Next, a shorter chapter on order. As a concept used for animal classification, an order consists of one or more families grouped together into a larger set which share common characteristics. An example would be the order Carnivora which includes the families Canidae and Felidae, which in turn include the genera Canis and Vulpes, and Panthera, Felis and Lynx. These in turn break down into the dog and wolf, red fox and swift fox, tiger and lion, domestic cat and wildcat, lynx and bobcat respectively.

One of the questions was a little confusing – it asked if there are orders with thousands of species. We thought, we don’t know, but it seems probably. Then it asked if there are orders with millions of species, then billions. Unsure of the biological facts, what does one answer? I guess knowing the infinite diversity of the universe one could assume that it is possible for there to be such a large range of species, but it seems unlikely that people would have spent that much time classifying so many species and grouping them all under orders. I guess we can always find out by doing some research on the internet, but the intent of the question seems to have been, as usual, to get you to think beyond the boundaries of your knowledge. And then another question about the human being, wether the order in which the human belongs contains only one family. Some people in the group were proposing that humans are entirely apart from animals in terms of classification because we belong to the human kindgom which is as distinct from the animal kingdom as the animal is from the vegetable. But on the other hand, scientific classification of animals could have grouped humans together with apes and other creatures with similar characteristics to us, at least in terms of our animalistic bodies.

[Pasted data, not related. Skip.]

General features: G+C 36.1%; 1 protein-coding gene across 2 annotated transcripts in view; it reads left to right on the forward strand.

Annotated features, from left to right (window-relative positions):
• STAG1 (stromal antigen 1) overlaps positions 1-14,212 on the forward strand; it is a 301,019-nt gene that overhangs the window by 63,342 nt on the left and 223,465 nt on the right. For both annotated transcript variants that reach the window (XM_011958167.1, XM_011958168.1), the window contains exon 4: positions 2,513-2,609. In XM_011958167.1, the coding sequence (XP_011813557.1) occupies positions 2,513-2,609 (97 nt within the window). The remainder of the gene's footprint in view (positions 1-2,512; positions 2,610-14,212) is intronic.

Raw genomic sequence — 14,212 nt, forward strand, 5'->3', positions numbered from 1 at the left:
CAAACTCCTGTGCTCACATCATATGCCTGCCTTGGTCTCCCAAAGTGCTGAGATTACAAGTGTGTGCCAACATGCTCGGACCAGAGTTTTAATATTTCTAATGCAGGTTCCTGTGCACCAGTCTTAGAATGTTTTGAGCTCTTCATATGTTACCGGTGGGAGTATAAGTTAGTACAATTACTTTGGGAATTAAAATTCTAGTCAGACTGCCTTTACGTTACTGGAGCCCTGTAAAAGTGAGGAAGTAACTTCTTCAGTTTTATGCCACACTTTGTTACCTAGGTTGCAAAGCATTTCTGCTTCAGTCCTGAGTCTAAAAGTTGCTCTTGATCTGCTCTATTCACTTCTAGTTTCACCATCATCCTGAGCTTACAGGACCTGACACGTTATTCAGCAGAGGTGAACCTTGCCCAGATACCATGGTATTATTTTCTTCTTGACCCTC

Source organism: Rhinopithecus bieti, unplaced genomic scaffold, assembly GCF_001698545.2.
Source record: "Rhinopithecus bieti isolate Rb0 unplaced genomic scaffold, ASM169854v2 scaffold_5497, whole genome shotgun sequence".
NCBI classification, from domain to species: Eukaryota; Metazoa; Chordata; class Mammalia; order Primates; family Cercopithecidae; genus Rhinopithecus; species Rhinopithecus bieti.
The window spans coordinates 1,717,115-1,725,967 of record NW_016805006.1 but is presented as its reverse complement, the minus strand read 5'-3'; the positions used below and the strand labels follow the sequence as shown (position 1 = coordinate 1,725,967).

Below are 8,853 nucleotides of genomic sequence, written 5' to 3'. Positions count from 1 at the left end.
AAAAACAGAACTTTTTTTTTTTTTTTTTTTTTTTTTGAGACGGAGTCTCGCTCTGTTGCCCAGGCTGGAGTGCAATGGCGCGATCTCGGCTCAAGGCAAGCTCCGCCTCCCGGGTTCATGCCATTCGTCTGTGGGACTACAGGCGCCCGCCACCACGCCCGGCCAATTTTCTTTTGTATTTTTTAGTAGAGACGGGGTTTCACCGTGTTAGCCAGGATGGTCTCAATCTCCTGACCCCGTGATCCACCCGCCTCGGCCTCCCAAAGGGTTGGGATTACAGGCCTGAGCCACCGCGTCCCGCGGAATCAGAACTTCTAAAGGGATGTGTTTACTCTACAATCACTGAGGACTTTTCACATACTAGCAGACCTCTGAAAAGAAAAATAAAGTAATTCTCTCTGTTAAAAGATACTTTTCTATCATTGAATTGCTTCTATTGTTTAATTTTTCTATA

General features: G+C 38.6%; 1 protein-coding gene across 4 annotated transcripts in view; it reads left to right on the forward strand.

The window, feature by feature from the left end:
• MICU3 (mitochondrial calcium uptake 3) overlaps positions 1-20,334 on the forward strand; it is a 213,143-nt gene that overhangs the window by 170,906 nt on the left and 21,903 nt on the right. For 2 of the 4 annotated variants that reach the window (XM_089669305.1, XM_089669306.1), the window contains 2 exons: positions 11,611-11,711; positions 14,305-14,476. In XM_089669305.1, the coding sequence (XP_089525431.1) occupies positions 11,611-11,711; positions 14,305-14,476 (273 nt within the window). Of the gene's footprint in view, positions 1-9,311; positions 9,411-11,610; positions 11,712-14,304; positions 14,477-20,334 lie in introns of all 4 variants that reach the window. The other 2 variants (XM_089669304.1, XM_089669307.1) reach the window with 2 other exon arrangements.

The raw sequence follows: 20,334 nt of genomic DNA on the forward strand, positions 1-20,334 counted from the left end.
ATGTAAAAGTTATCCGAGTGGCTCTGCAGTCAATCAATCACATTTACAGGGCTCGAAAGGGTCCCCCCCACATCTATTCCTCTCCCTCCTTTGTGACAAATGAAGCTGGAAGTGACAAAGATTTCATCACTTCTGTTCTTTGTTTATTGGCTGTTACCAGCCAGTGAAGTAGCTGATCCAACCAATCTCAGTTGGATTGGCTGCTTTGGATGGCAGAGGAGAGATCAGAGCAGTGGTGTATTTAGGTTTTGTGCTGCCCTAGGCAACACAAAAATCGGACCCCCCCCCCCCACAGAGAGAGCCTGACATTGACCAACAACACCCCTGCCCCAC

Galapagos, Santiago, Highlands 011The reflection question was on the concept of endangered species, triggering thought on what factors contribute to a species being considered as endangered, and then describing some of the solutions that people and governments have come up with to the problem of endangered species. A positive example was given of the curbing of whaling by some nations, and how some whale species have made an amazing come-back. A further example was given of Charles Darwin visiting the Galapagos Islands and the subsequent history of the giant Galapagos tortoises over the years.

I never imagined I would learn so much about biology, which was one of my least favorite subjects in high school, but this is such a pleasant process that the information is somehow sinking in. I even dare to think it will be useful one day.

Next week: class, then phylum and kingdom.

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One Comment

  1. Posted 2009/02/08 at 7:24 pm | Permalink

    This integrative learning method is interesting for the spiritual principle underlying it.
    Thank you for sharing!